The growing threat of cyber threat actors has underscored a need for Federal agencies to verify and authenticate everybody and everything accessing their network.

In response to this need, cyber officials within the Biden administration began to push for the adoption of a zero trust security model – a model considered too difficult to widely adopt. However, with detailed guidance, Federal agencies have begun to make significant strides toward adopting this security model.

On day one of the Billington Cybersecurity Summit, Chris DeRusha, the Federal chief information security officer at the Office of Management and Budget (OMB), discussed the journey to develop a national zero trust framework, lessons learned, and challenges ahead in implementing this security model.

“We see today that zero trust was always a good idea,” DeRusha said. “At first there was this great concern that zero trust was too broad a term and agencies would not understand what it was they needed to do. So, we defined it.”

By defining the term, OMB, along with feedback from other Federal agencies, built out a framework that could help Federal agencies build out their individual zero trust strategy.

Earlier this year, OMB released a Federal strategy to move the U.S. government toward that zero trust approach to cybersecurity. The strategy detailed a series of specific security goals for agencies and has served as a comprehensive roadmap for shifting the Federal government to this new cybersecurity paradigm.

“Today we see this increasing momentum in the development of zero trust strategies and implementing zero trust strategies. This, to me, is a tremendous success because we went from doubting agencies agreeing to this idea to agencies increasingly adopting this mindset,” DeRusha said.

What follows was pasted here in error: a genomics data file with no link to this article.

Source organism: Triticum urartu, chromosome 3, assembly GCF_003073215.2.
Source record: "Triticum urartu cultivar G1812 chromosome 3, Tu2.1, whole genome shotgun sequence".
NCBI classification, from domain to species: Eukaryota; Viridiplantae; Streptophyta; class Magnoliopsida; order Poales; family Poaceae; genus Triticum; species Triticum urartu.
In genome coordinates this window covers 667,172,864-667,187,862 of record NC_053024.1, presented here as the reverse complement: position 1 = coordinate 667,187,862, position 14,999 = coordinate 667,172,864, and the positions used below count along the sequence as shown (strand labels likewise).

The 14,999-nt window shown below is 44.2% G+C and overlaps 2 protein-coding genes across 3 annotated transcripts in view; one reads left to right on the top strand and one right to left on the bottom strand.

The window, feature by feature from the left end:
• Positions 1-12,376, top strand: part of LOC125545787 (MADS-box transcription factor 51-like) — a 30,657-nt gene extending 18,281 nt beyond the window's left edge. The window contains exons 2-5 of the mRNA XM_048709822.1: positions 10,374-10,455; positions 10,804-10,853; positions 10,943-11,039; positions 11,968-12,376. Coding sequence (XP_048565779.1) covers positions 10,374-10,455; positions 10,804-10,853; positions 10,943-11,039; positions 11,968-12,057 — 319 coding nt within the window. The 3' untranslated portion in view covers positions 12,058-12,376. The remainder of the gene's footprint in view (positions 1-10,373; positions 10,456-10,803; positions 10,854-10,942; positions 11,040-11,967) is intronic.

However, this journey to zero trust has not been without its challenges. Specifically, a people, process, and technology problem, DeRusha explained.

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“Something that could slow down the adoption of this security model is a people, process, and technology challenge. Zero trust is a new way of thinking, and this requires a cultural shift in the way Federal employees previously went about gaining access. It also requires a shift in agency processes and technology modernization,” DeRusha said.

In addition, because this adoption of zero trust will also require technology modernization to ensure agencies have the best software to operate in and secure their network, officials managing their agency’s budget must be involved in all steps of the implementation process to ensure the strategy resembles that budget and vice versa.

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Lisbeth Perez
Lisbeth Perez
Lisbeth Perez is a MeriTalk Senior Technology Reporter covering the intersection of government and technology.